Posts Tagged ‘digital painting’

Gorilla Hot Tub

Tuesday, October 22nd, 2013

Here’s my latest digital painting, created for my wife’s birthday. I admit I did not finish in time, but that’s because of the ellipses…


Prior to actually beginning this piece I spent hours and hours watching tutorials on in attempt to learn how to draw in perspective using Photoshop. I am a slow learner, and in the end, I am not positive I actually got those ellipses drawn accurately. There’s lots of measuring and tiny lines and dots that are hard to keep track of. Sometimes you have to zoom out to 10% of your image size because the vanishing points are so far apart. From that distance, all the tiny dots and lines blend together and you can’t really see anything. Anyway, I did my best, and have come terms with the fact that, while “close enough” could lead to crooked houses and law suits if I were an architect, it’s just fine for an illustrator.

As always, drawing the gorilla was the easiest and most satisfying part. Drawing all those bananas, on the other hand, was quite mind-numbing. My wife counted about 75 bananas in the foreground alone, and each was individually drawn. I suppose I should watch some more digital painting tutorials to see how other illustrators do things like that, as I have a feeling my methods aren’t the most efficient. Anyway, here’s a detail:


A Day in the Park

Friday, May 4th, 2012

It’s been a long time since I posted, and that’s because I’ve been busy trying to finish this:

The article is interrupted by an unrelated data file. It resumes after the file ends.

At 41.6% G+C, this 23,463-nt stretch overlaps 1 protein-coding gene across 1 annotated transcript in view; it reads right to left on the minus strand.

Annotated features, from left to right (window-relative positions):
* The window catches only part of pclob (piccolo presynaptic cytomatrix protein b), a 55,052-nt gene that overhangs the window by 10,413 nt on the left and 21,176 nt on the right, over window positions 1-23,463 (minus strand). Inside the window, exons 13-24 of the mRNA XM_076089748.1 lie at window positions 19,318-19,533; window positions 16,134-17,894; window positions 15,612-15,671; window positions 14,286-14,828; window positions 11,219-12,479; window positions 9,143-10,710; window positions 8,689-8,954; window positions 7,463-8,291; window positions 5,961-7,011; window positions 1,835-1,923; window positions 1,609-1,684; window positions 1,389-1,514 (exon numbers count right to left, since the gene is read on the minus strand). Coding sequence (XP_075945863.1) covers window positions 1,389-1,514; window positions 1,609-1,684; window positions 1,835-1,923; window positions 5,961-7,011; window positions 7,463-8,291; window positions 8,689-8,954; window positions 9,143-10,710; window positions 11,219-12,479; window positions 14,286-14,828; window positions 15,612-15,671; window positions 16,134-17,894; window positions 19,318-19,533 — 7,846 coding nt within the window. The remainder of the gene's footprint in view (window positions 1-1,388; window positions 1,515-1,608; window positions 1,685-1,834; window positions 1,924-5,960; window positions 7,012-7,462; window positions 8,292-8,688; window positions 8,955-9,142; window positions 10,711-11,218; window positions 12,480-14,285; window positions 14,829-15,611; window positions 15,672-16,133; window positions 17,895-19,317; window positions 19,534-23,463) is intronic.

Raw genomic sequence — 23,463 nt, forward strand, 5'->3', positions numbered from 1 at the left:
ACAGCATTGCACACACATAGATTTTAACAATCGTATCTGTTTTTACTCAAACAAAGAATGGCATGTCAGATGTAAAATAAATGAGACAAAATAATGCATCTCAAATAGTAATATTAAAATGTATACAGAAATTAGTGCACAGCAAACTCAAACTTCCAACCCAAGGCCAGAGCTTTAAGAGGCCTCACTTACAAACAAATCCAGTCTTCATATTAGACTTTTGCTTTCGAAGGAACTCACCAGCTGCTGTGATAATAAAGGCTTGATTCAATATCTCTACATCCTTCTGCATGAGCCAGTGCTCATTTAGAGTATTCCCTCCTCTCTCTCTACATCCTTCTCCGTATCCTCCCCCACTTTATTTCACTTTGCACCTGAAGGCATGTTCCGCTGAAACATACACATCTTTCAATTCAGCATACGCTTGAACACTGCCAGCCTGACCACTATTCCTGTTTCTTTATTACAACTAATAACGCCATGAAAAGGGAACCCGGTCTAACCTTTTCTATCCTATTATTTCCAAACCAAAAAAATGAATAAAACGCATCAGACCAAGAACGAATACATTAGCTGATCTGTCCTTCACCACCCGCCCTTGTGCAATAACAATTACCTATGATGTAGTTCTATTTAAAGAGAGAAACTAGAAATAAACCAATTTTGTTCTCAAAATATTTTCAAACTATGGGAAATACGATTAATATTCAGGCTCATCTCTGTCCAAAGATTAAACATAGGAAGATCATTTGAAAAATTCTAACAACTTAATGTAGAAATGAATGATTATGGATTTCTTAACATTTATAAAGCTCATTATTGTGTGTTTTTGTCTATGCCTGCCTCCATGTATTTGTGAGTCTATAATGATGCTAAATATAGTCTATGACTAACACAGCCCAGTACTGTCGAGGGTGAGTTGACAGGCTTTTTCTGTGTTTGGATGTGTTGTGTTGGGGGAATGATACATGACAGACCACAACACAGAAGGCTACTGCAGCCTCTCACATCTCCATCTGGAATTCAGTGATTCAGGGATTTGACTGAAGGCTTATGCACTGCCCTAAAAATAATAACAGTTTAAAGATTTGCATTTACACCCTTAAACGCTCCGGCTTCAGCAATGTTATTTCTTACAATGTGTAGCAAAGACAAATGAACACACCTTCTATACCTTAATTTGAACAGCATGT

I am not exactly sure why I did this, but I think it sums me up as a person. It is not all that polished of a digital painting, but it is as tight as I’m ever going to get. The subject matter is typical American life in the 2010’s from the prospective of innocence. I don’t really know what that last sentence means. Anyway, there are details in this painting that I’m hoping people find and appreciate. Here’s a partial list:

  • The child seems indifferent to what he’s doing, even though he’s clearly doing it on purpose- Why is he staring off into space? Doesn’t he like ice cream? Why does he look somewhat sad?
  • The Goat-man seems repulsed by the family- Even before he ended up with ice cream on his lap, you get the sense he had pushed himself as far towards the end of the bench as possible in order to create space between himself and the child. He probably wishes he had chosen to stand.
  • The Goat-man is naked except for the bright red sneakers- Also, the laces seem to disappear. Maybe they’re tucked into the sneakers. All I know is that I didn’t feel like drawing the knot.
  • The child is not wearing shoes- This is because,¬†after doing 2 pairs, I got tired of drawing shoes. And only one of them has laces. Laces are a pain in the ass to draw, and not very satisfying.
  • Neither the child nor the mother are concerned that a scary-looking beast is sharing a park bench with them- Also, the nudity doesn’t seem to be a problem for them.

Let me know if you see any other details you like. I believe this is my most important work so far.¬† I’m hoping this painting can change the world at least a little bit.

Interplanetary Adoption

Sunday, October 16th, 2011

Years ago, I did a pencil sketch of a gorilla holding a baby alien for a birthday card to my wife. She loves primates. As I recently have been teaching myself digital painting in Photoshop, I decide to revisit this idea for a new birthday card to my wife. I am pretty happy with the results. Not only is it by far my best digital painting so far, it may be one of the best pieces of art I’ve ever made.